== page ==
CS 1445 - Course Syllabus
Introduction to Programming with Interdisciplinary Applications

Instructor: Dr. Rahman Tashakkori
Office: CAP 121, Office Phone: 262-7009, email: rt@cs.appstate.edu
Office Hours: T& Th 2:00-4:00W 9:00-12:00,
Class Time/Location: TTh 9:00-10:45/439 CAP, Lab T 4:00-5:50/336 CAP
Final Exam: Monday, May 2, 2011 from 9:00 AM -11:30 AM  
Course Description
This course provides an introduction to problem solving and programming using MATLAB. The course emphasizes some computational methods to solve scientific problems. This course equip math and science students with the knowledge, tools and skills required to solve quantitative interdisciplinary problems of varying complexity. Students are trained in abstraction, problem decomposition, representation and solution development using MATLAB. This course carries the Quantitative Literacy (QL) credit.
         This semester we will use microlabs to teach the course material. Mircolabs are short in-class activities that will be given during the class and will take about 5-10 minutes to complete. If you were not able to finish a microlab in class, you are expected to complete it and submit before the next class.

Some of the Topics

  • Introduction to Modeling, Computers and Programming in MATLAB
  • Programming and Problem Solving
  • Procedures and Functions
  • Control Statements
  • Looping
  • Arrays
  • File Input/Output
  • Object Oriented Concepts
  • Real World Problems

    MAT 1020 (Pre-Calculus) or MAT 1025 or equivalent with a grade of C or higher

    Although there is no textbook that covers all the material intended for this course, we will use the following book throughout the semester and will assign problems from it.
    MATLAB - A Practical Introduction to Programming and Problem Solving by Stormy Attaway
    In addition there will be online material provided at the Resource Page to which we will refer throughout the semester.

    Grading Policy
    Lab assignments (13) 26%
    Programming assignments (4) 8%
    Exam 1 and Exam 2 (15 % each)
    Class Participation, Microlabs, and Pop Quizzes 9%
    Final Exam 15%
    Final Project (you will solve a problem within your discipoline) 12%

    Important Notes:
    -      This course does not meet the pre-requisite requirement for the CS2440 course. If you plan to take CS2440, discuss this with the instrcutor.

    -      You must have a passing grade for BOTH the Lab and Lecture (tests, quizzes, programming projects, final exam) to pass the course. In other words, if you fail the lab part of the course, you will fail the course.
    -       You are required to complete the Final Project and receive passing grade for it.

    Grading Scale
    A = 90 to 100 , B = 80 to 89 , C = 70 to 79 , D = 60 to 69 , F = Below 60

    There will be a quiz every Thursday , and pop-quizzes on other days.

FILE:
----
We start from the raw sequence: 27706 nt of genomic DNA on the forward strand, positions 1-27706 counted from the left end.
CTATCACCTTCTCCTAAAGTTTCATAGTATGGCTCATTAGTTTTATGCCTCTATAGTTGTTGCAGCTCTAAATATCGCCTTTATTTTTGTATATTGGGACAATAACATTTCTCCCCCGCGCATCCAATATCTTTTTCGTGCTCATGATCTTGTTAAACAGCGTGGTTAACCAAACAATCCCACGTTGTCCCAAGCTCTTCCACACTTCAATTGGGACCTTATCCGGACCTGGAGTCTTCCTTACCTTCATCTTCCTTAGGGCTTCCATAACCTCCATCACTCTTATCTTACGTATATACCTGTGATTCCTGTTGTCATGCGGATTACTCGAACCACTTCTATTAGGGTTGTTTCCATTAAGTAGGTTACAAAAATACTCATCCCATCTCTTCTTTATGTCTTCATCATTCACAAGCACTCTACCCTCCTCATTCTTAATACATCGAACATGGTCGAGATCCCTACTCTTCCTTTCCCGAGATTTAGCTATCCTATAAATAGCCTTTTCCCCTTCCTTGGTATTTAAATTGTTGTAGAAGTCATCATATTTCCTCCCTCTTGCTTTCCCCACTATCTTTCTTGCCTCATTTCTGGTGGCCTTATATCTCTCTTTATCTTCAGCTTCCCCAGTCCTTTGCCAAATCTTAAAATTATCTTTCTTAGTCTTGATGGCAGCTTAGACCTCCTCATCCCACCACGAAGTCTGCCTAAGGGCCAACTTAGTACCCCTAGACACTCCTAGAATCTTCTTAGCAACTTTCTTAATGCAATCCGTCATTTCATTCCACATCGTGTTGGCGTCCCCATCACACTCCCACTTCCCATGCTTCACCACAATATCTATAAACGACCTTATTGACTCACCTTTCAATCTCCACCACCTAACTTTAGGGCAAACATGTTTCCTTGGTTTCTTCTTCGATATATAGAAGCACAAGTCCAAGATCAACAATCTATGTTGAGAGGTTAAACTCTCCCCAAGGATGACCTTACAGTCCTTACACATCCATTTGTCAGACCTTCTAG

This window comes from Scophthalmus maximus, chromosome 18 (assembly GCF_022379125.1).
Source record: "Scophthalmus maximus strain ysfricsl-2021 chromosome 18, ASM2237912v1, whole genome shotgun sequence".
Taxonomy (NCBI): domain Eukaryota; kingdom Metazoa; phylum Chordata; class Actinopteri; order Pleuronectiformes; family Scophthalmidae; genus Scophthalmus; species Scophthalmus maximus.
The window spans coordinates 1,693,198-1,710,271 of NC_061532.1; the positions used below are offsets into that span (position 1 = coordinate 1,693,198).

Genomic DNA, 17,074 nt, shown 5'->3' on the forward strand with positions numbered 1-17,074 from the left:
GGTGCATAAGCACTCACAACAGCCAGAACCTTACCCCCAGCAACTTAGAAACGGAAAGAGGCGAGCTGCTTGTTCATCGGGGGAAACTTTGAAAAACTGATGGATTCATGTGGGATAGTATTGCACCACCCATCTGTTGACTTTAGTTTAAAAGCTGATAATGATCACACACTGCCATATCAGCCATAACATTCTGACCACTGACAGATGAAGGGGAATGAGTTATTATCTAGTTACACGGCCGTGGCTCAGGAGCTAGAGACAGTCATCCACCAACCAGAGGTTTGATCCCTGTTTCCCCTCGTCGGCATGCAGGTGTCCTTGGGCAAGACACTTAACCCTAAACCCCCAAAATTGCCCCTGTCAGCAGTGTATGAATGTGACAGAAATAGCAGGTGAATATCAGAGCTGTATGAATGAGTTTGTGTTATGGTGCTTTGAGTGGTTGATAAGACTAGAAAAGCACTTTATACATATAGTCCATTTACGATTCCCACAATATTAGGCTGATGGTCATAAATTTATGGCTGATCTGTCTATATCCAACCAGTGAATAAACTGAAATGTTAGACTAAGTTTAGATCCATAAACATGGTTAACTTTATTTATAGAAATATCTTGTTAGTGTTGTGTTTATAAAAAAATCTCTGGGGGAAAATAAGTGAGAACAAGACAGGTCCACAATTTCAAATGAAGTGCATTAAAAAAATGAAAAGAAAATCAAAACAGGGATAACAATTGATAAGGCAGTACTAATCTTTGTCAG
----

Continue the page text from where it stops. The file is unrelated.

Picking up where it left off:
Attendance and Academic Integrity
    Students are required to attend all classes. Each unexcused absence will result in a 3 point drop from the semester's overall grade. Students with 5 or more absences in the lecture will fail the course. No make-up exams will be given. If a student missed an exam due to an "extreme circumstances", the final exam grade will be used for the missed exam.

    All assignments are due before the start of the class on the due date. No assignment will be accepted once the solution is discussed in the classroom. All assignments and programs MUST be completed by students individually unless the assignment or project is given as a team project. In such a case, the team members can work together on the project. You may discuss the assignments and programs among each other but you have to write/edit programs by YOURSELF. Please see the ASU Academic Integrity Policy for a description of the woes that befall a transgressor!

    All labs are carefully designed to help you develop their programming and problem solving skills. You are required to attend all labs. Students with 3 missed labs will receive a failing grade for the course. Each lab has a "pre-lab" part that must be completed prior to the lab session and turned in at the beginning of the lab.

    Getting Help

    I encourage all students to check the Mentoring/Tutoring corner's schedule. We have CS graduate students helping students in the Public Lab (Room 369 CAP) at different times of the day. These help sessions are very valuable.
    It is often beneficial for students to discuss programming strategies and ideas for their programs. You are encouraged to do this, BUT:

    1. You must edit your own program.
    2. Do not give your password to others so that they can "look" at your code.
    3. Never use code that someone else has written.